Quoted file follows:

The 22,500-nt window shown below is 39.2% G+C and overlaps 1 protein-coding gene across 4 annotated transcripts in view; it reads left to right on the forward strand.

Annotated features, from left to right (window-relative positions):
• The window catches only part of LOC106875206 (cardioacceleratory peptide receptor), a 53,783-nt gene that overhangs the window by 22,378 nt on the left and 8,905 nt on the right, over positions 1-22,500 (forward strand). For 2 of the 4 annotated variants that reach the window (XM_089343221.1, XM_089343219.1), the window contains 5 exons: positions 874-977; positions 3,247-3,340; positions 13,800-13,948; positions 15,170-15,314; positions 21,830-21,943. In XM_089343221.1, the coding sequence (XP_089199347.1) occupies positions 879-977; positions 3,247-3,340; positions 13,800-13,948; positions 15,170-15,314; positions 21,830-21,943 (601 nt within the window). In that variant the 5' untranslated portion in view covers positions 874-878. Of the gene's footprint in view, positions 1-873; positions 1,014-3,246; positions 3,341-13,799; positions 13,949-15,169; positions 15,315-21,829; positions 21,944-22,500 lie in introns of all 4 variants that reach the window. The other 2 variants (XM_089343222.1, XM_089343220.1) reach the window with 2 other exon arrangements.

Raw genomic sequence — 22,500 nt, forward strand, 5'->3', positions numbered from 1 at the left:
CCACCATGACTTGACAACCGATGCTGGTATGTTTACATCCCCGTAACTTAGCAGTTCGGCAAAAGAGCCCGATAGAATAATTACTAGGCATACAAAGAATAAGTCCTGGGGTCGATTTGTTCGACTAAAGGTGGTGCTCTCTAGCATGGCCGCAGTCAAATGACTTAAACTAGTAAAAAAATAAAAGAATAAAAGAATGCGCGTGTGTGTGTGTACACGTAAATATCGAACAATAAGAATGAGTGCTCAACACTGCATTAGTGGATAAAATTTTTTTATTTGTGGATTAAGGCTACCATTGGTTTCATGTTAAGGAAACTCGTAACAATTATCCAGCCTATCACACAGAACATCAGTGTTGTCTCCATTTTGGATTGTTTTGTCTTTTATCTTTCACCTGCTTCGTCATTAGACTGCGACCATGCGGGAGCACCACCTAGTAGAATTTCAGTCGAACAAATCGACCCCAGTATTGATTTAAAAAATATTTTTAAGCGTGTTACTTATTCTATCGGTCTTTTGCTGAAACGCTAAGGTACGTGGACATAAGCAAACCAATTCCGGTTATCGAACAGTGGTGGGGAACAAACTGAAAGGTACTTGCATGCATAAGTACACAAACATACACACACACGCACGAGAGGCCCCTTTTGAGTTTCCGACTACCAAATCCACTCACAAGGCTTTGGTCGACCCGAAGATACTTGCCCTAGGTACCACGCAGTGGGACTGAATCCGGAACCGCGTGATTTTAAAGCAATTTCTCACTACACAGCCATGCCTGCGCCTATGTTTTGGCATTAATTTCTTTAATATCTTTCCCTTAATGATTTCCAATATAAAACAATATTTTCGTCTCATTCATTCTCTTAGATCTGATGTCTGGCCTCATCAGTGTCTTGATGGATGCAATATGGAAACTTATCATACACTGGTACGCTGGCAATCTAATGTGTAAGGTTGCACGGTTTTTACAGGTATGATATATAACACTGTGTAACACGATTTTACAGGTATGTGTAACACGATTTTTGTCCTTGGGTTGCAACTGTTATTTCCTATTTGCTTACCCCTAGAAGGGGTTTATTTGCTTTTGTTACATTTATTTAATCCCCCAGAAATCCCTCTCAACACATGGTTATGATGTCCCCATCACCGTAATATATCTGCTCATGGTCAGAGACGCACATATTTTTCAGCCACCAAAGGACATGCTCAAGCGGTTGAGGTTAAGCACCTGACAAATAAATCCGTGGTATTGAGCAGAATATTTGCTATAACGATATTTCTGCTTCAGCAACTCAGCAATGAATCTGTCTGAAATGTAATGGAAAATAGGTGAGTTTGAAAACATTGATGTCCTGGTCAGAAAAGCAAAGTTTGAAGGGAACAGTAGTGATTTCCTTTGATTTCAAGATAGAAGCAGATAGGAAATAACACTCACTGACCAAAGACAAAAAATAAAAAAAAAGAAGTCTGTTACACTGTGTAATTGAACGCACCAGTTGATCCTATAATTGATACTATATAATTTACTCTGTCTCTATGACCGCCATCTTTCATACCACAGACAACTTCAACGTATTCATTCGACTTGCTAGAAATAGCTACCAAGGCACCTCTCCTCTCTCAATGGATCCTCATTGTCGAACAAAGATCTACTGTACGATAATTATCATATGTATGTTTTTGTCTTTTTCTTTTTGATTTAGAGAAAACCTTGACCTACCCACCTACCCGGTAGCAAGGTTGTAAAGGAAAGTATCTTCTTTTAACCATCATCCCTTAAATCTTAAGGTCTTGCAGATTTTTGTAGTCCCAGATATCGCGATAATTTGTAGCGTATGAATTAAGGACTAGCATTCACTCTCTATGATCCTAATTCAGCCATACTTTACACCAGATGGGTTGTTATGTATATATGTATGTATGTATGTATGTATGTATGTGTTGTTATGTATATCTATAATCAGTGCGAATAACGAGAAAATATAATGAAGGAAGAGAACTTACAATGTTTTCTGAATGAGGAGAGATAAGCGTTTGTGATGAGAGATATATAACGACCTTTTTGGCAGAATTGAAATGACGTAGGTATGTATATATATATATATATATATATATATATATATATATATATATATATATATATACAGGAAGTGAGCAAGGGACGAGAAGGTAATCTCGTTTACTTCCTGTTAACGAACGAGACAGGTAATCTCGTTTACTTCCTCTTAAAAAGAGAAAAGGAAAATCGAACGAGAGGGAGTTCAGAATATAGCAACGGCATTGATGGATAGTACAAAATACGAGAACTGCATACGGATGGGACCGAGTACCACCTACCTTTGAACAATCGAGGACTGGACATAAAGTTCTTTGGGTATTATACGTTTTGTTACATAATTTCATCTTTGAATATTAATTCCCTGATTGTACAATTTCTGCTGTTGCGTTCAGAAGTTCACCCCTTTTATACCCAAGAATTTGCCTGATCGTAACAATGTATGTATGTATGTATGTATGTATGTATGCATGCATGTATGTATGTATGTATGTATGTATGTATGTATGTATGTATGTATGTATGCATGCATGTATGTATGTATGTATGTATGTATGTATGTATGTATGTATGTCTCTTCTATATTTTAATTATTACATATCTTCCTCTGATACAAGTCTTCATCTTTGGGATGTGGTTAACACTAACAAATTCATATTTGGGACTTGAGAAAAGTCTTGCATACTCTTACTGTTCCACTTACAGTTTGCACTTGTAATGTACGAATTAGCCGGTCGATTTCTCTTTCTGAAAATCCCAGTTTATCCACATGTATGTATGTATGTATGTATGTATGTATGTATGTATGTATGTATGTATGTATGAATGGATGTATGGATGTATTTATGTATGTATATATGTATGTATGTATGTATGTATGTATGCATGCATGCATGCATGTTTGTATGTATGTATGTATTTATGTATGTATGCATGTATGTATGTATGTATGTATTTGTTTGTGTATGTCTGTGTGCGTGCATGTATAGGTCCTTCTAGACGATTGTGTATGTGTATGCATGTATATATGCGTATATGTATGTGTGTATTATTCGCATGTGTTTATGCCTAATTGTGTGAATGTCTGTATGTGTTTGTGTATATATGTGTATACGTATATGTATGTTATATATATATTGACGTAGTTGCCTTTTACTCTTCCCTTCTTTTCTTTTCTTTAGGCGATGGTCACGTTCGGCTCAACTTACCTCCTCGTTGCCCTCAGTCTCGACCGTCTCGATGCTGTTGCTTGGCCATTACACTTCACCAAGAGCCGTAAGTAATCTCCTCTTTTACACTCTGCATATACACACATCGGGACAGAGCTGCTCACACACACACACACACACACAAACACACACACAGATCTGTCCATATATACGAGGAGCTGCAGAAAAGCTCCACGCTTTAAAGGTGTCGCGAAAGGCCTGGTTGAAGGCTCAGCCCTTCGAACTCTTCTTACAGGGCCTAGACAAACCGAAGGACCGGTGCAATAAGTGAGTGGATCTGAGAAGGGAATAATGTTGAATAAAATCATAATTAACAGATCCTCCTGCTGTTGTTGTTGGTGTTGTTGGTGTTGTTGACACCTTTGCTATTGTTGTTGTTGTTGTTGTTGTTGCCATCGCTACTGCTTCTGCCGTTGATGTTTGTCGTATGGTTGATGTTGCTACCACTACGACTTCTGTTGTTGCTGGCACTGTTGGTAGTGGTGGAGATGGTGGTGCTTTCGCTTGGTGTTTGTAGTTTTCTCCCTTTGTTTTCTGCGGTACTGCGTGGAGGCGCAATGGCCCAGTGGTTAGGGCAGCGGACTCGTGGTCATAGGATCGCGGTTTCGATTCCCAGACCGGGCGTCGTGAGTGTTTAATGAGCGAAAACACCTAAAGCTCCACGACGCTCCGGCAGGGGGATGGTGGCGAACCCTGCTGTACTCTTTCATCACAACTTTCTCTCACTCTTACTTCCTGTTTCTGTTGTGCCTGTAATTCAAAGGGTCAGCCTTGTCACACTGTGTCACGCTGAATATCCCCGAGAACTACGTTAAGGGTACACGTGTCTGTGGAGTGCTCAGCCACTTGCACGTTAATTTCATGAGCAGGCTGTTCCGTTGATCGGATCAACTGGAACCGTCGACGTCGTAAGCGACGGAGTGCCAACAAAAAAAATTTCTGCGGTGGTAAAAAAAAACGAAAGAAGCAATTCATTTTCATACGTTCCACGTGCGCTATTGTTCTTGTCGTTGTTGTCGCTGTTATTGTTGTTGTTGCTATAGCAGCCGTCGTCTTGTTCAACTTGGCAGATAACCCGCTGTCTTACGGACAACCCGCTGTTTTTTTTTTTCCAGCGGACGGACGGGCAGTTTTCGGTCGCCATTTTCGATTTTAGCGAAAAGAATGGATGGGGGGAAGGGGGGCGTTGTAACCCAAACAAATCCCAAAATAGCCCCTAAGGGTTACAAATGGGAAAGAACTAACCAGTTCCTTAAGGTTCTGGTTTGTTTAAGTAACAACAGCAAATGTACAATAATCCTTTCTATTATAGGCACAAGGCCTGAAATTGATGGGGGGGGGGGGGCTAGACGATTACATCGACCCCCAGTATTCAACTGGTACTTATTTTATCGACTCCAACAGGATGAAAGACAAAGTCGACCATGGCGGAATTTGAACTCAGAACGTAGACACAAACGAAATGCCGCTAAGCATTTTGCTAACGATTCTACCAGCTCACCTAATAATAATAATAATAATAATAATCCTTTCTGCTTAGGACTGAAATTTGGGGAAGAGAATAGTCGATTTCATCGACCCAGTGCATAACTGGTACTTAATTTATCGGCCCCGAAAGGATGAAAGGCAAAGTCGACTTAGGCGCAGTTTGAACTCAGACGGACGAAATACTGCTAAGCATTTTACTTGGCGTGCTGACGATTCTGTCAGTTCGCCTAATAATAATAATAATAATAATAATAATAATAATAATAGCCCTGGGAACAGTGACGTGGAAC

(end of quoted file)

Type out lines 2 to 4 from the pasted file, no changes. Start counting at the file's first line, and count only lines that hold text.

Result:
Annotated features, from left to right (window-relative positions):
• The window catches only part of LOC106875206 (cardioacceleratory peptide receptor), a 53,783-nt gene that overhangs the window by 22,378 nt on the left and 8,905 nt on the right, over positions 1-22,500 (forward strand). For 2 of the 4 annotated variants that reach the window (XM_089343221.1, XM_089343219.1), the window contains 5 exons: positions 874-977; positions 3,247-3,340; positions 13,800-13,948; positions 15,170-15,314; positions 21,830-21,943. In XM_089343221.1, the coding sequence (XP_089199347.1) occupies positions 879-977; positions 3,247-3,340; positions 13,800-13,948; positions 15,170-15,314; positions 21,830-21,943 (601 nt within the window). In that variant the 5' untranslated portion in view covers positions 874-878. Of the gene's footprint in view, positions 1-873; positions 1,014-3,246; positions 3,341-13,799; positions 13,949-15,169; positions 15,315-21,829; positions 21,944-22,500 lie in introns of all 4 variants that reach the window. The other 2 variants (XM_089343222.1, XM_089343220.1) reach the window with 2 other exon arrangements.

Raw genomic sequence — 22,500 nt, forward strand, 5'->3', positions numbered from 1 at the left: